ANZAC 'A'


Wound Stripe

Army Order No.204 Headquarters, 1st A.N.Z.A.C., 9th August, 1916. (slightly amended for layout)
DISTINCTIONS FOR OFFICERS AND SOLDIERS WHO HAVE BEEN WOUNDED

Wound Stripes

The following distinction in dress will be worn on the service dress jacket by all officers and soldiers who have been wounded in any of the campaigns since 4th August 1914 :

  • Stripes of gold Russia braid No.1, two inches [2.5cm] in length sewn perpendicularly on the left forearm sleeve of the jacket to mark each occasion on which wounded.

  • In the case of officers, the lower end of the first strip of gold braid will be immediately above the upper point of the flap on the cuff.

  • Warrant officers, non-commissioned officers and men will wear the gold braid on the left forearm sleeve, the lower edge of the braid to be three inches from the bottom of the sleeve.

  • Subsequent occasions on which wounded, will be placed on either side of the original one at half inch interval.

  • Gold braid and sews will be obtained free on indent from the Army Ordnance Department; the sewing on will be carried out regimentally without expense to the public.


Long Service Badges

A.I.F. ORDER No.470, 24 January 1917 (slightly amended for layout)

The question of the issue of a badge to members of the AIF who have completed a certain period of service has received consideration, and approval has been given for the issue of a badge for long service combined with good conduct, subject to the following conditions.

  • The badge will consist of an inverted single chevron of service braid to be worn on the left forearm - the point of the chevron to be 3 inches [7.6cm] above the edge of the cuff.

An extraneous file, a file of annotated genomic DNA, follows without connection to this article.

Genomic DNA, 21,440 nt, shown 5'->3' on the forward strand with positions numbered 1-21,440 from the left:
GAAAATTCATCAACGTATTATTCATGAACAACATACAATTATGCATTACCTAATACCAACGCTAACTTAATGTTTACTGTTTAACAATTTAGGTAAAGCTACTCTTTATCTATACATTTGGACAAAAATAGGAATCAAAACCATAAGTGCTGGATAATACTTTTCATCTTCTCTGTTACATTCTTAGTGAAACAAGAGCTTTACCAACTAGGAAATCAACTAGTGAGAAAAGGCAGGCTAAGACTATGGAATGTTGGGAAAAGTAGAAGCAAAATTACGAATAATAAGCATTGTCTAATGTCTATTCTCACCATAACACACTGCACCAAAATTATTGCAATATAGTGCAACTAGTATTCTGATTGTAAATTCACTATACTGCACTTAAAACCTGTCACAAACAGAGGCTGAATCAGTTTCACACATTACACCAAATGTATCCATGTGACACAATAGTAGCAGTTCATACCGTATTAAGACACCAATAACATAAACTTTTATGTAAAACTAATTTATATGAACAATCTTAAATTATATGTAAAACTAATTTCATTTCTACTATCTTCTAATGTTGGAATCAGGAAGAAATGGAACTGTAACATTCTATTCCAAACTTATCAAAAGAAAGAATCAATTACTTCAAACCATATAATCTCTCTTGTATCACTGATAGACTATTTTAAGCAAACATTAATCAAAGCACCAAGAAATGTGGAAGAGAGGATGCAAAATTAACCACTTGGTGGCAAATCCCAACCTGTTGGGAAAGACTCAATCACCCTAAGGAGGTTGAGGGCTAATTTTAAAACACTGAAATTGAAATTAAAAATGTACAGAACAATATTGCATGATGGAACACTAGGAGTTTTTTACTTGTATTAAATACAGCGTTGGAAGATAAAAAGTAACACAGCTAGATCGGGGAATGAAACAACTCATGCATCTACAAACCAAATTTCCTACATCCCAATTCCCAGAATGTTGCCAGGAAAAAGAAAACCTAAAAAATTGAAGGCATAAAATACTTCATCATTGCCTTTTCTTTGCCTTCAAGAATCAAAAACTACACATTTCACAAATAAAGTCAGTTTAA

• Warrant and non-commissioned officers and men, will be eligible for the badge, which will not carry an increased pay or allowance.

  • One chevron will be worn for each complete year's service in the Australian Imperial Force from the date of embarkation in Australia.

  • No badge will be issued to any man who, during the 12 months, has incurred a regimental entry (i.e. an entry involving forfeiture of pay) in his sheet.

  • Time absent from the unit in hospital or elsewhere on account of wounds or sickness, not the result of misconduct, will count as service towards earning the badge.

  • A man in possession of a badge will forfeit same on being convicted of any offence involving a forfeiture of pay , but will be eligible to regain the badge after 6 months good conduct, from the date of forfeiture.

  • The illegal wearing of this badge will be a crime under A.A. Section 40.


Overseas Service Chevrons

[Image from http://www.diggerhistory.info]

Australian Imperial Force Order No.1053, January 1918 (Slightly amended for layout)

His Majesty the King has been graciously pleased to approve of the award of chevrons to denote service overseas since the 4th August 1914.

  • Chevrons of two colours have been approved.

    • The first chevron if earned on or before 31st December 1914, will be red.

    • If earned on or after 1st January 1915, it will be blue.

    • All additional chevrons after the first will be blue.

  • The chevrons will be worsted embroidery, 1/4 inch [0.63cm] in width, the arms 4 inches [10.2cm] long. They will be worn inverted on the right forearm:

  • In the case of officers, the apex of the lowest chevron will be 1 inch [2.5cm] above the upper point of the flap on the cuff.

  • In the case of warrant-officers, non-commissioned officers and men, the apex of the lowest chevron will be midway between the seams and four inches [10.2cm] above the bottom edge of the sleeve.

  • The red chevron will be worn below the blue one. They will not be worn on greatcoats.

  • In the case of Australians, the first chevron was earned the date the individual left Australia. Additional chevrons were awarded for each successive aggregate period of 12 months service outside Australia.

[http://au.geocities.com/fortysecondbattalion/level2/reference/01nos-standards.htm]